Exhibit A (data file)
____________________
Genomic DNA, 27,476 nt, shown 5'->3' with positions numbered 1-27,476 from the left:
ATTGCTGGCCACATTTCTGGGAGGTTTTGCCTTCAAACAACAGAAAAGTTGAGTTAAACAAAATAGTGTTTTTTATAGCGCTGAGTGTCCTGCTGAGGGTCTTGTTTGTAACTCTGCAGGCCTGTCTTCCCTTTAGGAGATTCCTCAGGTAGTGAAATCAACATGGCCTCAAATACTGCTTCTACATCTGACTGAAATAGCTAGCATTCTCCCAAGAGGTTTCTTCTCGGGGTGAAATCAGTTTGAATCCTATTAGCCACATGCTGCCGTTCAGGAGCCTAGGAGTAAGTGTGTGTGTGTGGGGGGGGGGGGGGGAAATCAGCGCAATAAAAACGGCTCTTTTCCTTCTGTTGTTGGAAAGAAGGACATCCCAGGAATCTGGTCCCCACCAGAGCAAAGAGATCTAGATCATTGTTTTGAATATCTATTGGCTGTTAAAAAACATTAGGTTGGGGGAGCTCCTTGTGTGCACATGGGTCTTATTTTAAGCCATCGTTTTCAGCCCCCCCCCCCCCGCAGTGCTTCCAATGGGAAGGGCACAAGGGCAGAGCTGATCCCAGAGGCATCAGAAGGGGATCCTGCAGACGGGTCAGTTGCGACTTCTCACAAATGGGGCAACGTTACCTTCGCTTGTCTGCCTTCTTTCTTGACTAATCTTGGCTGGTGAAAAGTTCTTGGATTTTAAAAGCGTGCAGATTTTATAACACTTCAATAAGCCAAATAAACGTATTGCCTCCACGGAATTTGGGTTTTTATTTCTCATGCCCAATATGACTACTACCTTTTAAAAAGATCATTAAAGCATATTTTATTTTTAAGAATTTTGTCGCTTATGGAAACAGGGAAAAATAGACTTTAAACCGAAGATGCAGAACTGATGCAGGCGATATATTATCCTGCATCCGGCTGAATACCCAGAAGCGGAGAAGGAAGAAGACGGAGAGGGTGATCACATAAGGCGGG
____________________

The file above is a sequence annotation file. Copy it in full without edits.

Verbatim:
Genomic DNA, 27,476 nt, shown 5'->3' with positions numbered 1-27,476 from the left:
ATTGCTGGCCACATTTCTGGGAGGTTTTGCCTTCAAACAACAGAAAAGTTGAGTTAAACAAAATAGTGTTTTTTATAGCGCTGAGTGTCCTGCTGAGGGTCTTGTTTGTAACTCTGCAGGCCTGTCTTCCCTTTAGGAGATTCCTCAGGTAGTGAAATCAACATGGCCTCAAATACTGCTTCTACATCTGACTGAAATAGCTAGCATTCTCCCAAGAGGTTTCTTCTCGGGGTGAAATCAGTTTGAATCCTATTAGCCACATGCTGCCGTTCAGGAGCCTAGGAGTAAGTGTGTGTGTGTGGGGGGGGGGGGGGGAAATCAGCGCAATAAAAACGGCTCTTTTCCTTCTGTTGTTGGAAAGAAGGACATCCCAGGAATCTGGTCCCCACCAGAGCAAAGAGATCTAGATCATTGTTTTGAATATCTATTGGCTGTTAAAAAACATTAGGTTGGGGGAGCTCCTTGTGTGCACATGGGTCTTATTTTAAGCCATCGTTTTCAGCCCCCCCCCCCCCGCAGTGCTTCCAATGGGAAGGGCACAAGGGCAGAGCTGATCCCAGAGGCATCAGAAGGGGATCCTGCAGACGGGTCAGTTGCGACTTCTCACAAATGGGGCAACGTTACCTTCGCTTGTCTGCCTTCTTTCTTGACTAATCTTGGCTGGTGAAAAGTTCTTGGATTTTAAAAGCGTGCAGATTTTATAACACTTCAATAAGCCAAATAAACGTATTGCCTCCACGGAATTTGGGTTTTTATTTCTCATGCCCAATATGACTACTACCTTTTAAAAAGATCATTAAAGCATATTTTATTTTTAAGAATTTTGTCGCTTATGGAAACAGGGAAAAATAGACTTTAAACCGAAGATGCAGAACTGATGCAGGCGATATATTATCCTGCATCCGGCTGAATACCCAGAAGCGGAGAAGGAAGAAGACGGAGAGGGTGATCACATAAGGCGGG